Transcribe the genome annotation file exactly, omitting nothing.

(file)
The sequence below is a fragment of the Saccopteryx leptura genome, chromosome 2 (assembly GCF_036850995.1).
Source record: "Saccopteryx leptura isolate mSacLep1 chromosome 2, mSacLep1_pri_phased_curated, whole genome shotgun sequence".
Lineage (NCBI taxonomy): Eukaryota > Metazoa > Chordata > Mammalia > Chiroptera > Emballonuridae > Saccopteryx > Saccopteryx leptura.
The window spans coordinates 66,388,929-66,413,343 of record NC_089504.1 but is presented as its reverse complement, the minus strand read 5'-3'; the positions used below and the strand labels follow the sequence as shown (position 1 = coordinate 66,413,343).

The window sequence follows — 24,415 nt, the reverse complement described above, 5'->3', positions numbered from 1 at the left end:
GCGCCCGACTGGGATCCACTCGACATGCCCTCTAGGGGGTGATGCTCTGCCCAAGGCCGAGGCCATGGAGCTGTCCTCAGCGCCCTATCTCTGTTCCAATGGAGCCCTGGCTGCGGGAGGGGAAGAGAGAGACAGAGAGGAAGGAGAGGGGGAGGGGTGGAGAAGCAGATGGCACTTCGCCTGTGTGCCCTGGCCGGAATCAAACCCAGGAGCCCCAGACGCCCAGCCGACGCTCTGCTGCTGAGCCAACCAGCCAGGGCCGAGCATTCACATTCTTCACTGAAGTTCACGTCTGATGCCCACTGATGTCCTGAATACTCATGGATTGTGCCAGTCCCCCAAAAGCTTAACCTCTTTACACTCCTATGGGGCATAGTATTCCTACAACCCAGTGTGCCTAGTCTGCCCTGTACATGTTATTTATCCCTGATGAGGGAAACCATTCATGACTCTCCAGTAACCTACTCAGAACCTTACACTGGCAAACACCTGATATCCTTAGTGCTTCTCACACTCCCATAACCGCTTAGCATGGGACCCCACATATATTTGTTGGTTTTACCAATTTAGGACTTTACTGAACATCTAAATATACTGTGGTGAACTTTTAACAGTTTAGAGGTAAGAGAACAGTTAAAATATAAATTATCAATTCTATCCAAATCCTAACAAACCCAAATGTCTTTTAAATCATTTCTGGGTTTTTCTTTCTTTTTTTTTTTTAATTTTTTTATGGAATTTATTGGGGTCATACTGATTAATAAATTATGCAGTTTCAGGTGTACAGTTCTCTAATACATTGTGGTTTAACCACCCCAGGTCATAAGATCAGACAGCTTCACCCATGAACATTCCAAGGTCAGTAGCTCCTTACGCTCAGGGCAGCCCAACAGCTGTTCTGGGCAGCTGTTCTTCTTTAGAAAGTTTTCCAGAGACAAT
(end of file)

The sequence below is a fragment of the Saccopteryx leptura genome, chromosome 2 (assembly GCF_036850995.1).
Source record: "Saccopteryx leptura isolate mSacLep1 chromosome 2, mSacLep1_pri_phased_curated, whole genome shotgun sequence".
Lineage (NCBI taxonomy): Eukaryota > Metazoa > Chordata > Mammalia > Chiroptera > Emballonuridae > Saccopteryx > Saccopteryx leptura.
The window spans coordinates 66,388,929-66,413,343 of record NC_089504.1 but is presented as its reverse complement, the minus strand read 5'-3'; the positions used below and the strand labels follow the sequence as shown (position 1 = coordinate 66,413,343).

The window sequence follows — 24,415 nt, the reverse complement described above, 5'->3', positions numbered from 1 at the left end:
GCGCCCGACTGGGATCCACTCGACATGCCCTCTAGGGGGTGATGCTCTGCCCAAGGCCGAGGCCATGGAGCTGTCCTCAGCGCCCTATCTCTGTTCCAATGGAGCCCTGGCTGCGGGAGGGGAAGAGAGAGACAGAGAGGAAGGAGAGGGGGAGGGGTGGAGAAGCAGATGGCACTTCGCCTGTGTGCCCTGGCCGGAATCAAACCCAGGAGCCCCAGACGCCCAGCCGACGCTCTGCTGCTGAGCCAACCAGCCAGGGCCGAGCATTCACATTCTTCACTGAAGTTCACGTCTGATGCCCACTGATGTCCTGAATACTCATGGATTGTGCCAGTCCCCCAAAAGCTTAACCTCTTTACACTCCTATGGGGCATAGTATTCCTACAACCCAGTGTGCCTAGTCTGCCCTGTACATGTTATTTATCCCTGATGAGGGAAACCATTCATGACTCTCCAGTAACCTACTCAGAACCTTACACTGGCAAACACCTGATATCCTTAGTGCTTCTCACACTCCCATAACCGCTTAGCATGGGACCCCACATATATTTGTTGGTTTTACCAATTTAGGACTTTACTGAACATCTAAATATACTGTGGTGAACTTTTAACAGTTTAGAGGTAAGAGAACAGTTAAAATATAAATTATCAATTCTATCCAAATCCTAACAAACCCAAATGTCTTTTAAATCATTTCTGGGTTTTTCTTTCTTTTTTTTTTTTAATTTTTTTATGGAATTTATTGGGGTCATACTGATTAATAAATTATGCAGTTTCAGGTGTACAGTTCTCTAATACATTGTGGTTTAACCACCCCAGGTCATAAGATCAGACAGCTTCACCCATGAACATTCCAAGGTCAGTAGCTCCTTACGCTCAGGGCAGCCCAACAGCTGTTCTGGGCAGCTGTTCTTCTTTAGAAAGTTTTCCAGAGACAAT